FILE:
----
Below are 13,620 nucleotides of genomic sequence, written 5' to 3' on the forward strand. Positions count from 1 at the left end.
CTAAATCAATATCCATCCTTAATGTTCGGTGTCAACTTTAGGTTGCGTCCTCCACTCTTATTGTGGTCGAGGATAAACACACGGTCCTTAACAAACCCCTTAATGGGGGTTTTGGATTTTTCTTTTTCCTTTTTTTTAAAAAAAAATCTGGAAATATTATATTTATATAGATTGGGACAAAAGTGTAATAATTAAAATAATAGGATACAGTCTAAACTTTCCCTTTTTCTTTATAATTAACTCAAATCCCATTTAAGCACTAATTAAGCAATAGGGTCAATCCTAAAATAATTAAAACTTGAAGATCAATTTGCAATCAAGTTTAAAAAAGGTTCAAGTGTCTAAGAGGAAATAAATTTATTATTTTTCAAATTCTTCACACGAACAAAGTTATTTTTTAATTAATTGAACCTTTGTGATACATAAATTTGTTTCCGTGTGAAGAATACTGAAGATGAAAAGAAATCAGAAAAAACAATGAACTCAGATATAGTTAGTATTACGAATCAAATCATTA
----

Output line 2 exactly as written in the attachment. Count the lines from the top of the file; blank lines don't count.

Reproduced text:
CTAAATCAATATCCATCCTTAATGTTCGGTGTCAACTTTAGGTTGCGTCCTCCACTCTTATTGTGGTCGAGGATAAACACACGGTCCTTAACAAACCCCTTAATGGGGGTTTTGGATTTTTCTTTTTCCTTTTTTTTAAAAAAAAATCTGGAAATATTATATTTATATAGATTGGGACAAAAGTGTAATAATTAAAATAATAGGATACAGTCTAAACTTTCCCTTTTTCTTTATAATTAACTCAAATCCCATTTAAGCACTAATTAAGCAATAGGGTCAATCCTAAAATAATTAAAACTTGAAGATCAATTTGCAATCAAGTTTAAAAAAGGTTCAAGTGTCTAAGAGGAAATAAATTTATTATTTTTCAAATTCTTCACACGAACAAAGTTATTTTTTAATTAATTGAACCTTTGTGATACATAAATTTGTTTCCGTGTGAAGAATACTGAAGATGAAAAGAAATCAGAAAAAACAATGAACTCAGATATAGTTAGTATTACGAATCAAATCATTA